Tuesday, December 19, 2006

Not Short on Humour

I mentioned a few days ago Stephen Tomkins’ little book, A Short History of Christianity. It really is a great read, almost unputdownable. For those who are looking for a quick and readable overview of 2,000 years of church history, you could do a lot worse. Besides, Tomkins is one of the funniest Christian writers alive, which sometimes helps to get through the depressing bits such as the Crusades. For example, when describing the pathetic horrors of the third crusade and the bid of the coalition between Frederick Barbarossa, King Philip and Richard the Lionheart to reach Jerusalem in yet another bloody slaughter he writes:
‘They finally came upon a great river, and Frederick Barbarossa dived in a drowned. His son preserved the royal corpse in a large barrel of vinegar and took him on to fulfil his vow of reaching Jerusalem. The army, unhappy at being led into battle by a pickle, largely went home’!
For more of Tomkins comical genius, I highly recommend his Loose Canons column for the Ship of Fools webpage, here. For example, when writing under the heading ‘Boniface: interfaith dialogue wasn't his thing’, he explains: ‘In Germany, Boniface came across a tribe called the Catti, who worshipped an enormous tree in the forest of Geismar, Thor's Oak. He tried to tell them about the cross of Jesus being a much better tree, but they just kept going on about how good their tree was. So he hacked it down’! His description of certain events in the life of the snooping St Aelhaiarn is one of my favourites: ‘Idle curiosity not being commendable, the Lord rustled up a pack of wild beasts, who tore the hapless lackey limb from limb, and bit of limb from bit of limb’. His story can be found here. Also, though not for Fundies nor the easily offended, is his highly irreverent little book, My Ministry Manual by Rev.Gerald Ambulance. Funny as hell, but may also take you there if you laugh too hard.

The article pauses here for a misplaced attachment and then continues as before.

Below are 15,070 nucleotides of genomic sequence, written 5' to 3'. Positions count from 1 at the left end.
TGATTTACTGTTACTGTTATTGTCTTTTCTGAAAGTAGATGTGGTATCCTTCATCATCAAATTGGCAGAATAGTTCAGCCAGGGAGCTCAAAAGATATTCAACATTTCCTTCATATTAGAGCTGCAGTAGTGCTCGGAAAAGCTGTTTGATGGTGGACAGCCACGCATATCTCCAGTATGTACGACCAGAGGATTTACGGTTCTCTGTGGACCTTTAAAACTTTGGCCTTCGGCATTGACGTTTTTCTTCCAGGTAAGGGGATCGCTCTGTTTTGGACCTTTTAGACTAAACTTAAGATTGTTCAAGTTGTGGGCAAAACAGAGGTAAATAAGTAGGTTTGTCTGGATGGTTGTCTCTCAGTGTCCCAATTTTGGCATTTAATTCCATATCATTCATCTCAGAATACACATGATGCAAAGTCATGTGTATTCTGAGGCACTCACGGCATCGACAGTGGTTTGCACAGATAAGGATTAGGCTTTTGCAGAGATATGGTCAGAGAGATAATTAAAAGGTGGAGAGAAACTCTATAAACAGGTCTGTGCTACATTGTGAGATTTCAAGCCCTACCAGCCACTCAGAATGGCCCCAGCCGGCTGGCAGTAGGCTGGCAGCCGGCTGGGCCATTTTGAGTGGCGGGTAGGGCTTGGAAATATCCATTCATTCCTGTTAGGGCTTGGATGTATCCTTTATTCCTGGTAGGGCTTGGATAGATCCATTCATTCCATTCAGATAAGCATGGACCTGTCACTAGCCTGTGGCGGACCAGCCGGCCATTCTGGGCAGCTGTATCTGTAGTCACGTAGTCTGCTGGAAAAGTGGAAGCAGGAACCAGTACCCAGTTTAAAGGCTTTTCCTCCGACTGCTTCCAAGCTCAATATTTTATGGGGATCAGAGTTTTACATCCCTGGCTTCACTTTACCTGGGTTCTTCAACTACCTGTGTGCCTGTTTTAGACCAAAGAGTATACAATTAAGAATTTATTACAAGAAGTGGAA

At 12/19/2006 2:27 PM, Anonymous Anonymous said...


I found it a delightful read also. My favorite line was the oft-repeated "and in the finest tradition, they killed them" of many reformers.


At 12/19/2006 11:57 PM, Anonymous James Crossley said...


ok, this is completely in the wrong comments section but the others were just so busy. Now as I just can't out-do all your fans and enemies with comments, you couldn't possibly tell me off, could you?

On Bauckham and miracles: well, I was wondering if Bauckham uses eye-witness to miracles. E.g. does he argue there were people who were there to see the miracles and therefore they may have 'actually happened'. That kind of thing.

At 12/20/2006 12:50 AM, Anonymous Chris Tilling said...

Thanks for the smile, James! It is depressingly true yet funny.

Hi James C, I think he would argue they saw things they interpreted as miracles, yes. But he would also, I think, take each case individually. I'll have to read through the relevant bits to be sure, and I'll let you know tomorrow - its getting late here now.


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